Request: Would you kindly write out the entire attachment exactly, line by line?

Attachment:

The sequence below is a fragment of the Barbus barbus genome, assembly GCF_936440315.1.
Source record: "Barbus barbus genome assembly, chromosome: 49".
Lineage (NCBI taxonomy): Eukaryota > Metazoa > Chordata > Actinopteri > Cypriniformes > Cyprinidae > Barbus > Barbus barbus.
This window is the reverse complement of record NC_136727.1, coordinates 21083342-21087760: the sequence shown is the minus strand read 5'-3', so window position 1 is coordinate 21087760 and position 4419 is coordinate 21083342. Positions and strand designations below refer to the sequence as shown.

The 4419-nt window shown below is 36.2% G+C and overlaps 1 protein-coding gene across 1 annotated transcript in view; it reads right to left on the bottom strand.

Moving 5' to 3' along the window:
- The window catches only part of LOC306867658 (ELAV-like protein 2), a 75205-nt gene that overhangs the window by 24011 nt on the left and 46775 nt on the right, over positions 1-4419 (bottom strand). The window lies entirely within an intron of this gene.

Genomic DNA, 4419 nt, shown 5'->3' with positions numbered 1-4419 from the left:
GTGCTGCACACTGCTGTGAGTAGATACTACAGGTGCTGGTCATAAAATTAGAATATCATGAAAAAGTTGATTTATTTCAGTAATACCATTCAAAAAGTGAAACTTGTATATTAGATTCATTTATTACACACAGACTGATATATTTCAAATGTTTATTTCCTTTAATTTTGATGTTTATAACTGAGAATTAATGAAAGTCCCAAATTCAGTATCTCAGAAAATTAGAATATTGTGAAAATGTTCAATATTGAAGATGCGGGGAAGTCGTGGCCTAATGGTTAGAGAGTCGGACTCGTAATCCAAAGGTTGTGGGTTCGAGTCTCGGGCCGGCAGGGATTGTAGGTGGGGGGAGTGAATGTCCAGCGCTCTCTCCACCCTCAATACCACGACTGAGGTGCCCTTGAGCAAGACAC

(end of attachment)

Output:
The sequence below is a fragment of the Barbus barbus genome, assembly GCF_936440315.1.
Source record: "Barbus barbus genome assembly, chromosome: 49".
Lineage (NCBI taxonomy): Eukaryota > Metazoa > Chordata > Actinopteri > Cypriniformes > Cyprinidae > Barbus > Barbus barbus.
This window is the reverse complement of record NC_136727.1, coordinates 21083342-21087760: the sequence shown is the minus strand read 5'-3', so window position 1 is coordinate 21087760 and position 4419 is coordinate 21083342. Positions and strand designations below refer to the sequence as shown.

The 4419-nt window shown below is 36.2% G+C and overlaps 1 protein-coding gene across 1 annotated transcript in view; it reads right to left on the bottom strand.

Moving 5' to 3' along the window:
- The window catches only part of LOC306867658 (ELAV-like protein 2), a 75205-nt gene that overhangs the window by 24011 nt on the left and 46775 nt on the right, over positions 1-4419 (bottom strand). The window lies entirely within an intron of this gene.

Genomic DNA, 4419 nt, shown 5'->3' with positions numbered 1-4419 from the left:
GTGCTGCACACTGCTGTGAGTAGATACTACAGGTGCTGGTCATAAAATTAGAATATCATGAAAAAGTTGATTTATTTCAGTAATACCATTCAAAAAGTGAAACTTGTATATTAGATTCATTTATTACACACAGACTGATATATTTCAAATGTTTATTTCCTTTAATTTTGATGTTTATAACTGAGAATTAATGAAAGTCCCAAATTCAGTATCTCAGAAAATTAGAATATTGTGAAAATGTTCAATATTGAAGATGCGGGGAAGTCGTGGCCTAATGGTTAGAGAGTCGGACTCGTAATCCAAAGGTTGTGGGTTCGAGTCTCGGGCCGGCAGGGATTGTAGGTGGGGGGAGTGAATGTCCAGCGCTCTCTCCACCCTCAATACCACGACTGAGGTGCCCTTGAGCAAGACAC